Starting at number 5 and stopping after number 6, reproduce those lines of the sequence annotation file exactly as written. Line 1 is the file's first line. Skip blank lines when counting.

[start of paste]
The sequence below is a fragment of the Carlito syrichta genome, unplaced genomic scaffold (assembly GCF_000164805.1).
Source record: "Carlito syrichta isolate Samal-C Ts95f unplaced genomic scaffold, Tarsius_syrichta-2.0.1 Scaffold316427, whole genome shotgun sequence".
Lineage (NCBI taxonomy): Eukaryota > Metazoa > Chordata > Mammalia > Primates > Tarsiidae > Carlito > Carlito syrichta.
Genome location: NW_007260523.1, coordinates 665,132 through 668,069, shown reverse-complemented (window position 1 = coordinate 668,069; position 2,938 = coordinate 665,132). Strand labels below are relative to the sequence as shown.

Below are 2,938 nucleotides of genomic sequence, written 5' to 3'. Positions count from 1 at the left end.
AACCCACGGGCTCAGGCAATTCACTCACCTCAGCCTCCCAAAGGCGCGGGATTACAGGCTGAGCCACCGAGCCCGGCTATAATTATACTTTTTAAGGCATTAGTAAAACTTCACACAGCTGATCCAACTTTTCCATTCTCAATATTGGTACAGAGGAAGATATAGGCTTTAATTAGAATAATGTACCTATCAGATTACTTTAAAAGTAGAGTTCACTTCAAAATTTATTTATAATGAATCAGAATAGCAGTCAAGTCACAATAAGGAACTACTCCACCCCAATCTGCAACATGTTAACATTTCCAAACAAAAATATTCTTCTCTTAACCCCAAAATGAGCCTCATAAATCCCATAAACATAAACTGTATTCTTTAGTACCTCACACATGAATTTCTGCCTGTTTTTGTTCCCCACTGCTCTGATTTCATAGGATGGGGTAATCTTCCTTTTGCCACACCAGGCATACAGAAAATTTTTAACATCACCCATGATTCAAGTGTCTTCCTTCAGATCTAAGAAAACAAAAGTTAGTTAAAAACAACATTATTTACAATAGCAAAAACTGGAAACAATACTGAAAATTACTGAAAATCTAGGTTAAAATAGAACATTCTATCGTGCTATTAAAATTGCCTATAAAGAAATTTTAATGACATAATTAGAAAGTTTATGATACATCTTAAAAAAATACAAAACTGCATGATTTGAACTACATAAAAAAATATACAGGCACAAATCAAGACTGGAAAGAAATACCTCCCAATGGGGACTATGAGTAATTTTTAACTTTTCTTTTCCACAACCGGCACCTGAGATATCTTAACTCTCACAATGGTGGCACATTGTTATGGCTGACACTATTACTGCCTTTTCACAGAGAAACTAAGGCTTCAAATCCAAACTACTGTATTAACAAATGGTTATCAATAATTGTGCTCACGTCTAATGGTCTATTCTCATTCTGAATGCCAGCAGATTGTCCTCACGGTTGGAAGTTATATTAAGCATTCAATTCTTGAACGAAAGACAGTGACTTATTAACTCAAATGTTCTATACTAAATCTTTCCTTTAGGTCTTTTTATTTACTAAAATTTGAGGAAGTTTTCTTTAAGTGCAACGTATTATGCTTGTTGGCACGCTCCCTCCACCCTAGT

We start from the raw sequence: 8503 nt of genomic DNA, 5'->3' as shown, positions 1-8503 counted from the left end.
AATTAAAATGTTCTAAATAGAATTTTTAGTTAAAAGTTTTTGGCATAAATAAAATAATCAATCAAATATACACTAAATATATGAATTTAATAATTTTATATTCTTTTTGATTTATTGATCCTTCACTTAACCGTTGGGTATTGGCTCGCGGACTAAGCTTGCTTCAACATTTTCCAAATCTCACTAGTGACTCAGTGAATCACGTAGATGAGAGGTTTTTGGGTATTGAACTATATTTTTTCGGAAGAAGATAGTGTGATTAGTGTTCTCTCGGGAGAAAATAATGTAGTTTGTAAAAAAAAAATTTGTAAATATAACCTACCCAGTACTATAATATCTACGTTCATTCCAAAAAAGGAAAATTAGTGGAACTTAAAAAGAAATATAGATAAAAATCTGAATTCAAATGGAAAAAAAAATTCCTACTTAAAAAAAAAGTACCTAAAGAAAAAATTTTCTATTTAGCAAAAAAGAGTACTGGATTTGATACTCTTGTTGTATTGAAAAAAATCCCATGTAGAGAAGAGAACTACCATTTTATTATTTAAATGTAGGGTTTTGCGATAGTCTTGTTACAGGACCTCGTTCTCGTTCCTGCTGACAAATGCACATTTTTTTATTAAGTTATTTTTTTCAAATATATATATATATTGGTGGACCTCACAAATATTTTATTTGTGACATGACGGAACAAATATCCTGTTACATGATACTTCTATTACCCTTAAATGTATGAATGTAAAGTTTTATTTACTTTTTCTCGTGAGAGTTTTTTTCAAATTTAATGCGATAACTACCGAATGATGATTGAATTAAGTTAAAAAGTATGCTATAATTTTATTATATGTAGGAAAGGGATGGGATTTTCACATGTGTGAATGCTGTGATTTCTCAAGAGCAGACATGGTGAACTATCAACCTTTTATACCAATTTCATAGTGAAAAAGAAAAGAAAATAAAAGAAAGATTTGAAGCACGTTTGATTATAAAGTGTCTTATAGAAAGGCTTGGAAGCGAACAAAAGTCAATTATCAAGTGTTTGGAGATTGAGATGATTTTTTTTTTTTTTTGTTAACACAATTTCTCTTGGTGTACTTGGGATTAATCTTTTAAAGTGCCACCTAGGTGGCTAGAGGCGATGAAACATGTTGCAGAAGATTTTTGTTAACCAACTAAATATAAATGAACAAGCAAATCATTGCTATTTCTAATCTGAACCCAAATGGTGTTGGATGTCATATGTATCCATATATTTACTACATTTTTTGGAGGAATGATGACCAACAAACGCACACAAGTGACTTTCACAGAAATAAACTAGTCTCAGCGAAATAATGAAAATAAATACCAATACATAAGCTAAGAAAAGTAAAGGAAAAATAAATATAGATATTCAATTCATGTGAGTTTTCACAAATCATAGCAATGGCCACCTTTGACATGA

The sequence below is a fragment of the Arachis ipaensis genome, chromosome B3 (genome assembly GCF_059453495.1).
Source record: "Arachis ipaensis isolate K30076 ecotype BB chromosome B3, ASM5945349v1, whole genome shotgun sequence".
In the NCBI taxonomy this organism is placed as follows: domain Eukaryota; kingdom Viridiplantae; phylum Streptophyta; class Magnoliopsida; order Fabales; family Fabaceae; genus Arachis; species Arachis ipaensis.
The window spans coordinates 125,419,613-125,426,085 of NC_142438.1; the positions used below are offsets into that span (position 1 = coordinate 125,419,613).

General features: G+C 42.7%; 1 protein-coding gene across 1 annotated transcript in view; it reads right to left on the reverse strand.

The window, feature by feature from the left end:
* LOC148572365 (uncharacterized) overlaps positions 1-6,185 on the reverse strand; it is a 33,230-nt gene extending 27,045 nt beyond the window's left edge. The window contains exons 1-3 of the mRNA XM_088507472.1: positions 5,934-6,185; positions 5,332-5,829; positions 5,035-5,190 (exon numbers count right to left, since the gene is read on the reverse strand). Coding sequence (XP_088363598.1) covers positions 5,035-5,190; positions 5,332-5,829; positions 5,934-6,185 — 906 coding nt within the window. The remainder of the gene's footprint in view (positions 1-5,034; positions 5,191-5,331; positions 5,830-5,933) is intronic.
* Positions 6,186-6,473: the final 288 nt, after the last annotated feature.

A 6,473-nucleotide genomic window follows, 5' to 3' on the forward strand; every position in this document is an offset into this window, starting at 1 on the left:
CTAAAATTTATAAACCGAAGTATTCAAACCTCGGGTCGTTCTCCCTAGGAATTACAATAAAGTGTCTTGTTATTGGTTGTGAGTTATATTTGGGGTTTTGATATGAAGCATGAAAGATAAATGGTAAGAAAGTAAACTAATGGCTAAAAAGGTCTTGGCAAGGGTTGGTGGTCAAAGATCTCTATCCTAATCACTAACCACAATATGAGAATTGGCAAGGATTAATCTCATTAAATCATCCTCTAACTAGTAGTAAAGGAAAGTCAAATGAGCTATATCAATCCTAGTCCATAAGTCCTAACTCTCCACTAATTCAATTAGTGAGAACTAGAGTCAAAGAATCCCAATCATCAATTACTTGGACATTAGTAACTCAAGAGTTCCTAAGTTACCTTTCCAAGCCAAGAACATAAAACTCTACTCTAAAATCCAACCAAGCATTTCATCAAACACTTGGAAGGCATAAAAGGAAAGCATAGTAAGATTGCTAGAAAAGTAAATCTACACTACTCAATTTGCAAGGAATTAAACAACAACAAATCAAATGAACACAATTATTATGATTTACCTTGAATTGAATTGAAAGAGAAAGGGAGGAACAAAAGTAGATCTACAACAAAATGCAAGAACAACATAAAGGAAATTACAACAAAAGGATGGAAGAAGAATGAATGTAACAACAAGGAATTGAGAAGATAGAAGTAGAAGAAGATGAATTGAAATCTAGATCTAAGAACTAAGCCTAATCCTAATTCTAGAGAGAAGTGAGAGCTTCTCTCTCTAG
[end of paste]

Below are 2,938 nucleotides of genomic sequence, written 5' to 3'. Positions count from 1 at the left end.
AACCCACGGGCTCAGGCAATTCACTCACCTCAGCCTCCCAAAGGCGCGGGATTACAGGCTGAGCCACCGAGCCCGGCTATAATTATACTTTTTAAGGCATTAGTAAAACTTCACACAGCTGATCCAACTTTTCCATTCTCAATATTGGTACAGAGGAAGATATAGGCTTTAATTAGAATAATGTACCTATCAGATTACTTTAAAAGTAGAGTTCACTTCAAAATTTATTTATAATGAATCAGAATAGCAGTCAAGTCACAATAAGGAACTACTCCACCCCAATCTGCAACATGTTAACATTTCCAAACAAAAATATTCTTCTCTTAACCCCAAAATGAGCCTCATAAATCCCATAAACATAAACTGTATTCTTTAGTACCTCACACATGAATTTCTGCCTGTTTTTGTTCCCCACTGCTCTGATTTCATAGGATGGGGTAATCTTCCTTTTGCCACACCAGGCATACAGAAAATTTTTAACATCACCCATGATTCAAGTGTCTTCCTTCAGATCTAAGAAAACAAAAGTTAGTTAAAAACAACATTATTTACAATAGCAAAAACTGGAAACAATACTGAAAATTACTGAAAATCTAGGTTAAAATAGAACATTCTATCGTGCTATTAAAATTGCCTATAAAGAAATTTTAATGACATAATTAGAAAGTTTATGATACATCTTAAAAAAATACAAAACTGCATGATTTGAACTACATAAAAAAATATACAGGCACAAATCAAGACTGGAAAGAAATACCTCCCAATGGGGACTATGAGTAATTTTTAACTTTTCTTTTCCACAACCGGCACCTGAGATATCTTAACTCTCACAATGGTGGCACATTGTTATGGCTGACACTATTACTGCCTTTTCACAGAGAAACTAAGGCTTCAAATCCAAACTACTGTATTAACAAATGGTTATCAATAATTGTGCTCACGTCTAATGGTCTATTCTCATTCTGAATGCCAGCAGATTGTCCTCACGGTTGGAAGTTATATTAAGCATTCAATTCTTGAACGAAAGACAGTGACTTATTAACTCAAATGTTCTATACTAAATCTTTCCTTTAGGTCTTTTTATTTACTAAAATTTGAGGAAGTTTTCTTTAAGTGCAACGTATTATGCTTGTTGGCACGCTCCCTCCACCCTAGT